Arts & Culture: Summer Break Family Fun Ideas

While no summer break is complete without plenty of beach days, pool fun, and boardwalk thrills, it’s also filled with countless refrains of “I’m bored” and too much screen time. Plan ahead for a day trip to any of these 7 regional destinations that prove you can actually do culture without forgoing fun.

Insectropolis
Toms River, NJ

Escape the season’s pesky mosquitoes and head to this “bugseum,” featuring thousands of exotic—and contained—insects from around the world. Creatively named exhibits like the creepy cavern, caterpillar café, and WBUG radio are thoughtfully designed to educate and entertain visitors from 2 to 92. If your kids think bugs are beautiful, this will be a day well-spent.

Open Tuesday through Saturday, 10 a.m. to 3 p.m.
Admission: $8 (children under 2 are free)
Insectropolis.com
Photo Credits: Insectropolis

New York Hall of Science
Queens, NY

School’s out for summer, but your STEM-savvy children will love the future-focused, imagination-based learning opportunities at the New York Hall of Science (NYSCI). Founded at the 1964-1965 World’s Fair, this distinctive museum boasts 450 exhibits, workshops, activities, and demonstrations to fascinate the half a million visitors who come through the doors each year. In addition to their many exhibits, there’s a science playground, rocket park mini golf course, and 3D theater presentations, so you can pick the pace and engage your kids the way they learn best.

Open Monday through Friday, 9:30 a.m. to 5 p.m., Saturday and Sunday, 10 a.m. to 6 p.m.
Admission: $13 for children ages 2-17, $16 for adults 18 and up
NYSCI.org
Photo Credits: NYSCI

Cooper Hewitt: A Smithsonian Design Museum
New York, NY

You don’t have to drive to DC to experience the excellence (and free admission) of a Smithsonian museum: Cooper Hewitt is located between 5th and Madison Avenues and is open seven days a week. For your design-inclined teens, Cooper Hewitt has exhibits on jewelry, fashion, architecture, film, interior and industrial design, the creative process, and so much more. Indulge in the eye candy and brain food this sophisticated museum offers, and dig deeper with their interactive “Pen,” which allows you to virtually collect and save objects from the galleries, then transfer them to interactive tables for further exploration.

Open weekdays and Sundays, 10 a.m. to 6 p.m., Saturdays, 10 a.m. to 9 p.m.
Admission: free for visitors 18 and under, $7-$18 for students, adults, and seniors.
CooperHewitt.org
Photo Credits: Cooper Hewitt Museum Press Image Gallery

WheatonArts and Cultural Center
Millville, NJ

Home to the Museum of American Glass and the Creative Glass Center of America, immerse your family in creativity at this southern New Jersey destination, with free family art workshops, outdoor chalk boards, creation stations, metal smith classes, glassblowing demonstrations, and more—all things art appealing to all ages!

Open Tuesday through Sunday, 10 a.m. to 5 p.m.
Admission: $7-10 for students, adults, and seniors, children under 5 are free
WheatonArts.org
Photo Credits: WheatonArts.org

MOFAD (Museum of Food and Drink)
Brooklyn, NY

Maybe a love of bugs, STEM, or glassblowing isn’t on your kids’ radar. If not, dive into the universally-appealing culture of food and drink at MOFAD—the Museum of Food and Drink—in Williamsburg, Brooklyn. It’s not yet a full-scale museum, but all your five senses will enjoy this exhibit design studio, well on its way to drawing visitors from all over the world fascinated by the art, science, and culture of food.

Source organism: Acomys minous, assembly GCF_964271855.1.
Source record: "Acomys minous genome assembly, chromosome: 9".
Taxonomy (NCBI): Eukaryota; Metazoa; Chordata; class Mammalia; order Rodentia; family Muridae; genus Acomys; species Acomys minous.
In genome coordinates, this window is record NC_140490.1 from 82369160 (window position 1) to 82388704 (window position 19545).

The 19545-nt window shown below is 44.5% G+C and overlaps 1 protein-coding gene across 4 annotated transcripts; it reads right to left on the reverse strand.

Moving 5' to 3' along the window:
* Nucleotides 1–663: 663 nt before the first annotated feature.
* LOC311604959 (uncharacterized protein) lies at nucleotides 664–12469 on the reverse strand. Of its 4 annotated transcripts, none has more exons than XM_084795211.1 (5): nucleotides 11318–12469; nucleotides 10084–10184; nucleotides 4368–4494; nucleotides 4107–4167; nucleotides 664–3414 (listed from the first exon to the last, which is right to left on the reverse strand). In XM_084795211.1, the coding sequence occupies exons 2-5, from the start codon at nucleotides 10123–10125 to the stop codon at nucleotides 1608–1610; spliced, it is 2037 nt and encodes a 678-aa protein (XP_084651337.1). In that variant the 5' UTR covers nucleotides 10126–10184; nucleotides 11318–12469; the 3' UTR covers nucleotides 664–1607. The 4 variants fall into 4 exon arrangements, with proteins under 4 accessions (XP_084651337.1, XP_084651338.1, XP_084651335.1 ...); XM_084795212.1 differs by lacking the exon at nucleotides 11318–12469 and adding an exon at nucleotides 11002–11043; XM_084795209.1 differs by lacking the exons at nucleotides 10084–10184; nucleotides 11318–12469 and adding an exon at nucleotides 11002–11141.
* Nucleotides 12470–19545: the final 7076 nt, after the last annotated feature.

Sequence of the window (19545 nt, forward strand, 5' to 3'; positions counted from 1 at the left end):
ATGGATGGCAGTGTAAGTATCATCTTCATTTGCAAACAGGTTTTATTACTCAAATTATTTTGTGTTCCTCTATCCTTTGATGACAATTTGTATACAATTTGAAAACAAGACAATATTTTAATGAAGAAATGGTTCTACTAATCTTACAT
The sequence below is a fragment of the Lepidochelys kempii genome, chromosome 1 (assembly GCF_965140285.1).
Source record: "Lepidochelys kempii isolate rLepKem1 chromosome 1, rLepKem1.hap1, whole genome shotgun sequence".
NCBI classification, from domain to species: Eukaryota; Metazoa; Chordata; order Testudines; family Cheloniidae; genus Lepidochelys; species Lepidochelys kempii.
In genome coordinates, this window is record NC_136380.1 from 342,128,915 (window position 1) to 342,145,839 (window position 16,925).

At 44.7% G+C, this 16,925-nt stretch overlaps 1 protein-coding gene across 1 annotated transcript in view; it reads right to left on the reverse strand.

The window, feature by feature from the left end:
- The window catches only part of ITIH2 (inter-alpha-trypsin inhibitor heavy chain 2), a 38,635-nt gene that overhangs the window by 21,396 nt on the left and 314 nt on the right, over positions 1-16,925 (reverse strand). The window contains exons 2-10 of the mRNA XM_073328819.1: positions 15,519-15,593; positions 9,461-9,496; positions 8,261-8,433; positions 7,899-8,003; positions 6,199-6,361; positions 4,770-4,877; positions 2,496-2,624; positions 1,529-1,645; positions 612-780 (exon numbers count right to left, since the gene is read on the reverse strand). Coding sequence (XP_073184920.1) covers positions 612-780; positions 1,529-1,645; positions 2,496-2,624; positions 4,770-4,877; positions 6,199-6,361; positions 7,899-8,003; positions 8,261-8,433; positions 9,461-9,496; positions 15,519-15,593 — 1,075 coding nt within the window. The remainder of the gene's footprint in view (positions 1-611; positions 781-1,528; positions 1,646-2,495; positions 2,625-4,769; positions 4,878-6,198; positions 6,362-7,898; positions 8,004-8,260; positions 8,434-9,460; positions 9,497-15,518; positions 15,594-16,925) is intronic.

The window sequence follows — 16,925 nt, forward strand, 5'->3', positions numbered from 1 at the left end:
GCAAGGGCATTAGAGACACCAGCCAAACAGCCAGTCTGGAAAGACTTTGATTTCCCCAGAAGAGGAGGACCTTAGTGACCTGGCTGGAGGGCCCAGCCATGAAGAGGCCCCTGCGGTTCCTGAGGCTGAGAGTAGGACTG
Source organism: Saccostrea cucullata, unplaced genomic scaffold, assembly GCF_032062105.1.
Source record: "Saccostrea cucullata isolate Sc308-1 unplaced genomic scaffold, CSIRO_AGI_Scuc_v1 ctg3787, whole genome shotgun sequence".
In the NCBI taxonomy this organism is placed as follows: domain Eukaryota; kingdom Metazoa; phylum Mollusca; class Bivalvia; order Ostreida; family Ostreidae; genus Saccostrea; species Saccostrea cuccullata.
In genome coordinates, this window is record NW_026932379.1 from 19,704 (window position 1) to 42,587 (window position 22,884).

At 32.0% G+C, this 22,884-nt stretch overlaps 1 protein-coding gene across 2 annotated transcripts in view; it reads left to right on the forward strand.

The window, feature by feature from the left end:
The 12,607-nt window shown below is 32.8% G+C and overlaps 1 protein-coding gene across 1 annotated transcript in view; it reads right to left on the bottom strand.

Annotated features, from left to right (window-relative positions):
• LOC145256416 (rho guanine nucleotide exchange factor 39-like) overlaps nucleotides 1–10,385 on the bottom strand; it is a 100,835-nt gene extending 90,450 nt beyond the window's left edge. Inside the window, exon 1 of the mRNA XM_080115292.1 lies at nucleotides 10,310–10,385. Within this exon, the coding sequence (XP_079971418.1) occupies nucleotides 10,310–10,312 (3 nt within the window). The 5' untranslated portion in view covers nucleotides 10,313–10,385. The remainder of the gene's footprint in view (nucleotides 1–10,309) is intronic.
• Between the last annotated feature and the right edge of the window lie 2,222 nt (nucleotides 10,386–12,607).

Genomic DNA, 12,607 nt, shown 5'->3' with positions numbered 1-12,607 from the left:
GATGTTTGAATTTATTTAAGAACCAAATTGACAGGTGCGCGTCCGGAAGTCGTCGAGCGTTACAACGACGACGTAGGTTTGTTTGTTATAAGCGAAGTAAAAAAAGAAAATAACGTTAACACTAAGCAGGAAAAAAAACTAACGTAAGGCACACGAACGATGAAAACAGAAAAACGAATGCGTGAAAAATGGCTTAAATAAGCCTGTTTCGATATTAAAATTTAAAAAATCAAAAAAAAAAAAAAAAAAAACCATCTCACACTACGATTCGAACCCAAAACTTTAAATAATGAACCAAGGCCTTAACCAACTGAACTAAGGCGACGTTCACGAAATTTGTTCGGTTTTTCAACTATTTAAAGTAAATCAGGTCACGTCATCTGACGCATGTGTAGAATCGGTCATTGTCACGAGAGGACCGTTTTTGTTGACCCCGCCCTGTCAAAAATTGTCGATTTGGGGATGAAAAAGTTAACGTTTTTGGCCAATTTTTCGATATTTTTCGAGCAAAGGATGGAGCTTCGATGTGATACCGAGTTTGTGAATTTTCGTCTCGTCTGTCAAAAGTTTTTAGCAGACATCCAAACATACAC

Open Friday to Sunday, 12 p.m. to 6 p.m.
Admission: Free for children 5 and under, $7-$14 for youth, students, and adults
MOFAD.org
Photo Credits: All photos in the Dropbox folder are of MOFAD’s current exhibit, CHOW: Making the Chinese American Restaurant. Credit photos to Megan Swann, except for the one titled, “CREDIT Museum of Food and Drink.”

Imagine That
Florham Park, NJ

This New Jersey children’s museum is designed with your family’s youngest members— preschoolers and elementary-aged ones—in mind. The 20-years-running facility in Florham Park features 16,000 square feet of imagination-stirring learning through play (in a safe environment)—be it on monster trucks and aboard pirate ships, in the music room or at the slot car races.

Open Tuesday through Friday, 10 a.m. to 4:30 p.m., Saturday and Sunday, 10 a.m. to 5:30 p.m.
Admission: $9.95 for children, $10.95 for adults
ImagineThatMuseum.com
Photo courtesy of ImagineThatMuseum.com

The Amazing World of Dr. Seuss Museum
Springfield, MA

Facing a few rainy days in the forecast? Set out for New England to see a brand new (bilingual) museum dedicated to one of literature’s most beloved and extraordinary figures, Theodor Seuss Geisel, which opens on Saturday, June 3rd in his hometown of Springfield. Need to nurture a love of literacy in your littlest family members? Visit the Readingville exhibition, featuring a closer look at Seuss’s most famous works, or enjoy the 3,200-square-foot hands-on exhibit spanning the first floor, where your kids can play rhyming games, make up stories, and experiment with new sounds and vocabulary. The second floor holds interesting personal memorabilia, like Geisel’s zany hats and bowties collection, and rare family photos and home videos.

Part of the Springfield Museums, open Tuesday through Saturday, 10 a.m. to 5 p.m., Sunday, 11 a.m. to 5 p.m.
Admission ranges from free to $20 for children, students, adults, and seniors
SpringfieldMuseums.org
Photo courtesy of Springfield Museums.org 

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